30 September, 2022

I build businesses, both as independent startups and as new initiatives within large global companies. This series of posts is based on an FX Options training course that I delivered whilst contributing to building FX businesses at a number of investment banks. If you are looking to build a business and require leadership then please contact me via the About section of this website.

FX Options Guide - Section 20 - Barrier Option Risk Characteristics And Market Impact

Barrier Option Risk Characteristics And Market Impact Introduction

In this section we look some of the risk characteristics of barrier options and also the imact they have on both the FX cash and FX options markets. To get the most from this section you should first have covered the sections on barrier option intuition, reverse knockout options, binary options and double knockout options, knockout options and knockout option risk management considerations.

Barrier Options & Their Impact On The FX Market

Exotic options had a considerable impact on both the cash and options markets since 1996. In 1996 the supply of exotics was greater than the underlying options market could cope with. Many providers were unaware of the effective face amounts that they were trading. Hedging scheme errors by many providers compounded the problems. Since then the market has evolved such that the small number of banks with exceptional proprietary models have a significant competitive advantage.

Impact Of Exotic Options On The Cash Market

The spot market has an increased focus on barrier option stop loss orders. Many barriers are placed at “round number” levels, i.e. at big figures, etc. As a result of this the spot market now targets such barriers. Price action in the spot market is now often linked to outstrikes being defended and order books are dominated by barrier option related spot orders. This has caused the price action around big figures to change.

Barrier Orders

The reason why an exotics options trader has an order at the barrier level is a consequence of the trader delta hedging the portfolio. When the transaction is first initiated it is delta hedged and put into the portfolio. The net delta of the portfolio is dynamically delta hedged. A barrier option has an associated delta until either the barrier is triggered or it expires. If a barrier is triggered the delta will change. For a knockout option the option will no longer exist if triggered and therefore the delta goes to zero. For a knockin option the delta will change to that of the European option. Either way a spot trade needs to be executed to rebalance the delta of the portfolio due to the barrier option being triggered. It is this spot transaction that requires the barrier order.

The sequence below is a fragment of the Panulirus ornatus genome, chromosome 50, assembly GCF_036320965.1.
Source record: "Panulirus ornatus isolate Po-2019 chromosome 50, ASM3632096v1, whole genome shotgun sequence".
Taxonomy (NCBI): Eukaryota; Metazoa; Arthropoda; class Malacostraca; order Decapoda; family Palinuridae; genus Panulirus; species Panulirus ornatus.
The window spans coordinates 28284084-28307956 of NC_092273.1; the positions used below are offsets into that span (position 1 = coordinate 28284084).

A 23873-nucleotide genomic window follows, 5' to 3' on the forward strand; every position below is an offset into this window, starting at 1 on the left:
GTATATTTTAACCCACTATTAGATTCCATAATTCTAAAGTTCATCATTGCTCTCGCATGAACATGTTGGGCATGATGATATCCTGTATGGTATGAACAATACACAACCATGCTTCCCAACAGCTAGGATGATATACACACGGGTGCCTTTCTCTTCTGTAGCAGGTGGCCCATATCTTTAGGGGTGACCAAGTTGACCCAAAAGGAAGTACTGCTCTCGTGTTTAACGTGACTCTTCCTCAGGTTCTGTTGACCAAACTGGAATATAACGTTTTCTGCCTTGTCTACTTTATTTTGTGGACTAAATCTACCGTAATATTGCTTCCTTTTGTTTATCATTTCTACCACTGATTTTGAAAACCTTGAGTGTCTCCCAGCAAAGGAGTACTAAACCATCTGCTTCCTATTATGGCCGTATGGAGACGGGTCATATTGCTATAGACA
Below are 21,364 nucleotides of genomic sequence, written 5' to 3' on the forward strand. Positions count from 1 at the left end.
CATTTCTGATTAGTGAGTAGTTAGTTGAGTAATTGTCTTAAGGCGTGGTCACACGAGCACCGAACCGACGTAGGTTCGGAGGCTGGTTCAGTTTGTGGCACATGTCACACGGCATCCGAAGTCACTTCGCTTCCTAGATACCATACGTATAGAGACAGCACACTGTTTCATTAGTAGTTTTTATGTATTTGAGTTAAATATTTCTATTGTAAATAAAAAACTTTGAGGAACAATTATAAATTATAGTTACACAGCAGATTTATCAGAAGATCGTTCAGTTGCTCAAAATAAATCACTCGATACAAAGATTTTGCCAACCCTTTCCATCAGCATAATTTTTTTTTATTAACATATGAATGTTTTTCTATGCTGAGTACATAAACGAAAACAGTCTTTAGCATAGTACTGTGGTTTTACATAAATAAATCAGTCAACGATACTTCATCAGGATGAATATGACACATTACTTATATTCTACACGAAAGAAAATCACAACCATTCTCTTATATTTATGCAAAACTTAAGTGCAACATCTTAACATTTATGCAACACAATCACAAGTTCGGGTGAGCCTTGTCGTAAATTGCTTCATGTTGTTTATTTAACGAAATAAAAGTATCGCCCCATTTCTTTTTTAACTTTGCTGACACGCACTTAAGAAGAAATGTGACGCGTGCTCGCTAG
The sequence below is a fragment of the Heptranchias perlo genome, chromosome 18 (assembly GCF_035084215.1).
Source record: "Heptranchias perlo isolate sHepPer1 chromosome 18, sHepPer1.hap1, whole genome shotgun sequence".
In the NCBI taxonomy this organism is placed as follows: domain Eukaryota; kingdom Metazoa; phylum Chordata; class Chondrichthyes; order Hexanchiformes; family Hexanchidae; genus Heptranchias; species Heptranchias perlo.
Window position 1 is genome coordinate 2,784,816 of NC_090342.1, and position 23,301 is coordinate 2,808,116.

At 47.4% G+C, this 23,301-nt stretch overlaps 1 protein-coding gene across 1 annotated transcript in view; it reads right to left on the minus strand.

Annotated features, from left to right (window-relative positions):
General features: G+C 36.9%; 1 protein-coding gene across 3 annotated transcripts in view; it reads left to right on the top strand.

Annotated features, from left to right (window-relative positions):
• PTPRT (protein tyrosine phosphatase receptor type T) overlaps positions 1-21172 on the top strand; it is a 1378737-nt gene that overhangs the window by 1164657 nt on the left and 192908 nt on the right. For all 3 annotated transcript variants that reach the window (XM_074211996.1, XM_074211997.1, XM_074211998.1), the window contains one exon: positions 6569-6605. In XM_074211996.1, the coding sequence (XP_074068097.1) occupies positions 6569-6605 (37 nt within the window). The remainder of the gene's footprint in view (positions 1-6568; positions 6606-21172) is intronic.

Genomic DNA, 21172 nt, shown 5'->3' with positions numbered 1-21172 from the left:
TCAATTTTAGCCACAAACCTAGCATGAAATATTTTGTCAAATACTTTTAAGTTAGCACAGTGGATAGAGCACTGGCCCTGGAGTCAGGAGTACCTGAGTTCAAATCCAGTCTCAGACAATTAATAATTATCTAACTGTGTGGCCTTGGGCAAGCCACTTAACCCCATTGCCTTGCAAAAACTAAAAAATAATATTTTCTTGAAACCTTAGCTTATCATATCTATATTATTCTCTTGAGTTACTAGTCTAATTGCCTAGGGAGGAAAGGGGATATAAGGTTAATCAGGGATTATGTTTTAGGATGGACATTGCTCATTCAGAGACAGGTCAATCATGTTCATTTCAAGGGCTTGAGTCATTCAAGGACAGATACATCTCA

If a market maker sells a knockout option then the barrier order will be a stop loss. If the market maker buys a knockout option the barrier order will be a stop profit.

If a market maker sells a knockin option then the barrier order will be a stop profit. If the market maker buys a knockin option the barrier order will be a stop loss.

In practice most of the orders that the exotic options traders leave with the spot desk are stop loss orders. It is reasonable to ask why are they always stop-losses. In general clients tend to bet that barriers won’t touch - ergo, exotic option market makers profit if spot moves towards the barrier for the first time -- ergo, exotic option market makers’ hedges are always against the direction of the spot move just before the barrier. At the barrier, they must take positions off, going with the spot movement -- hence stop loss orders.

However, they don’t always act like stop losses, as:

  • The client might defend the barrier
  • The bank must decide at what level to start to execute the stop loss
  • Some clients who could try to defend a barrier choose not to, i.e. don’t want to be like a “central bank under pressure”


Slippage can be incurred on stop loss orders that are placed at the barrier level in order to reverse the options delta hedge. Slippage is typically not incurred on all stop-loss orders, however, on specific trades, where the slippage risk is considered to be significant, additional slippage edge should be charged.

To calculate how much slippage edge should be charged on high slippage risk trades the barrier should be moved to the level where the spot desk might reasonably be expected to fill the stop loss order. This needs to take into account the fact that the order is likely to be good in all time zones and therefore may be executed in poor liquidity conditions.

Impact Of Exotic Options On The Options Market

Market makers can get short large amounts of discontinuous barrier options such as Reverse Knockouts, Double Knockouts and Digitals. Market makers get long vega through these trades and have to sell volatility as a hedge. When barriers are triggered market makers have to buy volatility back. Some barrier options have long maturities and if the size of the exotic option is large compared to the normal levels of liquidity to a particular maturity then it can cause volatilities to those maturities to be more volatile. For example, back-end volatilities can be more volatile if there are large barrier positions.

Move Away From Black-Scholes